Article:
Southeastern Section - 63rd Annual Meeting (10–11 April 2014)

Paper No. 2
Presentation Time: 1:20 PM


IRMIS, Randall B., Natural History Museum of Utah and Department of Geology & Geophysics, University of Utah, 301 Wakara Way, Salt Lake City, UT 84108-1214, MUNDIL, Roland, Berkeley Geochronology Center, 2455 Ridge Rd, Berkeley, CA 94709-1211, GEHRELS, George E., Arizona LaserChron Center, Department of Geosciences, University of Arizona, Tucson, AZ 85721, GEISSMAN, John W., Department of Geosciences, University of Texas at Dallas, 800 W. Campbell Rd, ROC21, Richardson, TX 75080, KENT, Dennis V., Earth and Planetary Sciences, Rutgers University, 610 Taylor Road, Piscataway, NJ 08854, OLSEN, Paul E., Department of Earth and Environmental Sciences, Lamont-Doherty Earth Observatory of Columbia University, 61 Route 9W, Palisades, NY 10964-1000, WHITESIDE, Jessica H., Ocean and Earth Science, National Oceanography Centre, University of Southampton, Southampton, SO17 1BJ, United Kingdom and PARKER, William G., Division of Resource Management, Petrified Forest National Park, P.O. Box 2217, 1 Park Rd, Petrified Forest, AZ 86028,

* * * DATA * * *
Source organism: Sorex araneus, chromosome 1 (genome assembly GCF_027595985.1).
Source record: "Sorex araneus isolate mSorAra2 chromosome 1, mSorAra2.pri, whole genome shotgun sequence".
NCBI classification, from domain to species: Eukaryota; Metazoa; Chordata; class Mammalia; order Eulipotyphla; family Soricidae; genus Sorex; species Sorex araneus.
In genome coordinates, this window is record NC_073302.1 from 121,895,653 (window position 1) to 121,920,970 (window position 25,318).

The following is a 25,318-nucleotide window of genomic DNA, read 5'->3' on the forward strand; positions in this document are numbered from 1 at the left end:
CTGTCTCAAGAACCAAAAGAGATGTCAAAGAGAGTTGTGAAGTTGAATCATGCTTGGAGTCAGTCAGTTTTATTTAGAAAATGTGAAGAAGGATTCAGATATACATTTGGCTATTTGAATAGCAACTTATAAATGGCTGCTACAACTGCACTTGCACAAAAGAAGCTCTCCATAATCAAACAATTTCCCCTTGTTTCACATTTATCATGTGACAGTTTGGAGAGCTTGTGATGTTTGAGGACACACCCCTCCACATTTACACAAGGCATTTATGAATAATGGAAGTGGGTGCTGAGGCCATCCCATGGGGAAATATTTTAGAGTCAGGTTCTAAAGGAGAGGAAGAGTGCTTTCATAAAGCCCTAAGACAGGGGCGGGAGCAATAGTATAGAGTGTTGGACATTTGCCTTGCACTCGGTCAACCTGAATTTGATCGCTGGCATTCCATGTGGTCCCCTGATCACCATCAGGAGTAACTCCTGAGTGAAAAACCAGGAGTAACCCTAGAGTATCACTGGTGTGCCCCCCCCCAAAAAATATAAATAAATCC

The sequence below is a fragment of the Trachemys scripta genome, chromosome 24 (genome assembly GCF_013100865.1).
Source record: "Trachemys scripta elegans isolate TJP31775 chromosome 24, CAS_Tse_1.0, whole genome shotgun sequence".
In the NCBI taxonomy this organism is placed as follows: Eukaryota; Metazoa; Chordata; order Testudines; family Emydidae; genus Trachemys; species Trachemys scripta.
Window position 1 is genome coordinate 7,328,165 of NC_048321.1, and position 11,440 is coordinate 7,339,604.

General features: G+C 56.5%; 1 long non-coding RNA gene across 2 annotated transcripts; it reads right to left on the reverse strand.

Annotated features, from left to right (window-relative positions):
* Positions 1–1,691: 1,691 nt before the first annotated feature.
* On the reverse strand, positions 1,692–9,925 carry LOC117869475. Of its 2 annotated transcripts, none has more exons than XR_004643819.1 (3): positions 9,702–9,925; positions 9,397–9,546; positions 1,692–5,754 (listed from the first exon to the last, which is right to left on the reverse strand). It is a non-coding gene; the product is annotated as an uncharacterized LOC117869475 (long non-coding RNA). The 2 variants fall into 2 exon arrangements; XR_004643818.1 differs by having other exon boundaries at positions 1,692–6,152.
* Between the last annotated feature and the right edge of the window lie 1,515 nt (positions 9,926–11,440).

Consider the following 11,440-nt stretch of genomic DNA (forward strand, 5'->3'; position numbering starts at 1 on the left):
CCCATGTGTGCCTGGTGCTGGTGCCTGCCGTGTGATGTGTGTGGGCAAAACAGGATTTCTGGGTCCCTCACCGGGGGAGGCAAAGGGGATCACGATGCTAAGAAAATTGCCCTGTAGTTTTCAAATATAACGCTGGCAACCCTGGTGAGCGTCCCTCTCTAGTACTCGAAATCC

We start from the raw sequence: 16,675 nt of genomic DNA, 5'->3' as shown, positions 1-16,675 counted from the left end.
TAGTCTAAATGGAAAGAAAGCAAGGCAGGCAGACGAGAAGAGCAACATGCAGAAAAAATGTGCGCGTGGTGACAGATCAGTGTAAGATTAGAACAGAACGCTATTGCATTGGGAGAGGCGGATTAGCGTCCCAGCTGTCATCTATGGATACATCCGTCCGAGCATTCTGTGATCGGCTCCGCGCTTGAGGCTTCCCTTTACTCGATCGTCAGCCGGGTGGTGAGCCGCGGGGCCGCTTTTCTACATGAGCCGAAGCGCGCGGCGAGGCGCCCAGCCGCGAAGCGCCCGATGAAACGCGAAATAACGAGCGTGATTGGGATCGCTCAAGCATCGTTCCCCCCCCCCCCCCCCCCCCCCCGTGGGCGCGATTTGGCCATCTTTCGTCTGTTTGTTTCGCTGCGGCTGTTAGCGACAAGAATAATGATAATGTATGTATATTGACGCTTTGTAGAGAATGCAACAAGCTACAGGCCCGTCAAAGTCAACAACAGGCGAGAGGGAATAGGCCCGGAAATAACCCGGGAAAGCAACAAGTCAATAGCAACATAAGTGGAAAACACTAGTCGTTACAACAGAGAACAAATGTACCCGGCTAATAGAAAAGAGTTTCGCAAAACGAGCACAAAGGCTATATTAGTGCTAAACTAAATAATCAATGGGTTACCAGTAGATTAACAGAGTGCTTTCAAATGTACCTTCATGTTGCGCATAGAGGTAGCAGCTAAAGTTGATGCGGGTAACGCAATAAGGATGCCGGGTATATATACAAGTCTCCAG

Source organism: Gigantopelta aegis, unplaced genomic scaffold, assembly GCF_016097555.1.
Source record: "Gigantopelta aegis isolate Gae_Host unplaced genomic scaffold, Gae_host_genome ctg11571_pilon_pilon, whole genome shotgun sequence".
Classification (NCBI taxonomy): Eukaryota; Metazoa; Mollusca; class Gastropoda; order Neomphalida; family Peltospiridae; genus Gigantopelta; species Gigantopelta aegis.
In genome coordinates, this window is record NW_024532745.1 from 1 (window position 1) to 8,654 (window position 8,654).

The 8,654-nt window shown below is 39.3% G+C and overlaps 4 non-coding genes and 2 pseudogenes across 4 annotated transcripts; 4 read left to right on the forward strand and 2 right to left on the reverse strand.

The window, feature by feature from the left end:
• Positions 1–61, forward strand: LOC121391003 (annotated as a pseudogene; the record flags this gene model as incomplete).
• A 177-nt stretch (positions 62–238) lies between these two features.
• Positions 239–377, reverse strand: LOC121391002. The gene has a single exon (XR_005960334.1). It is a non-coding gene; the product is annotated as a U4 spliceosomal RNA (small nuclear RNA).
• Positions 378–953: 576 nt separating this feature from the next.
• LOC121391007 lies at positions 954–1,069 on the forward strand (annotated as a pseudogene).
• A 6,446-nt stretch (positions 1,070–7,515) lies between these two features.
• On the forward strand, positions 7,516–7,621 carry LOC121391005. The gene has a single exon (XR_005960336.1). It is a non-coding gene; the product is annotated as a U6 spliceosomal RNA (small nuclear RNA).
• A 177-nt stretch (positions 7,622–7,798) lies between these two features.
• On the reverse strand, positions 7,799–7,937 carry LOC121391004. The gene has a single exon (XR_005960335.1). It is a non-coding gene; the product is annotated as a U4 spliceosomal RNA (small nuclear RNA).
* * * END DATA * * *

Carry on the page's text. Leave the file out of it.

Continental-scale comparisons of Late Triassic non-marine sedimentary archives have been hampered by the lack of biostratigraphically-independent age constraints. A major step forward was provided by the Newark Astronomically-calibrated Geomagnetic Polarity Time Scale (Newark APTS) from the predominantly lacustrine Newark Basin of eastern North America, which was further calibrated using high-resolution U-Pb CA-TIMS ages bracketing the Triassic-Jurassic boundary in the same sequence. In contrast, similar age control for non-marine sediments in western North America has been lacking. New U-Pb CA-TIMS ages from the fluvial Chinle Formation of Arizona and New Mexico, along with previously published magnetostratigraphic records, allow age-constrained paleoenvironmental and biotic comparisons across the North American continent for the first time. These data demonstrate that whereas the Newark Supergroup Late Triassic record extends from the Carnian to the end of the Rhaetian, the Chinle Formation is restricted to the Norian-Rhaetian. These age constraints, combined with paleogeographic data, suggest that unlike some tropical paleoequatorial eastern North America records, the western North America deposits were almost wholly between 5-15°N with a semi-arid climate, which may explain the absence of traversodont cynodont synapsids in western North America. Penecontemporaneous Norian vertebrate assemblages from eastern and western North America reveal no unambiguous overlap at the species level, and only a handful of shared taxa at the genus level, supporting previous conclusions of distinct biotic provinciality. More refined comparisons, such the examination of the potential biotic and environmental effects of the mid-Norian Manicouagan bolide impact, require sub-million year resolution. This precision is achievable through integration of the Newark APTS with the dense paleomagnetic and radioisotopic sampling of Chinle Formation strata from the recently recovered Petrified Forest National Park core of the NSF/ICDP-funded Colorado Plateau Coring Project. The resulting chronostratigraphic framework will be integrated with other terrestrial records and directly correlated with marine records in order to scrutinize causality and the spatial extent of paleoenvironmental signals.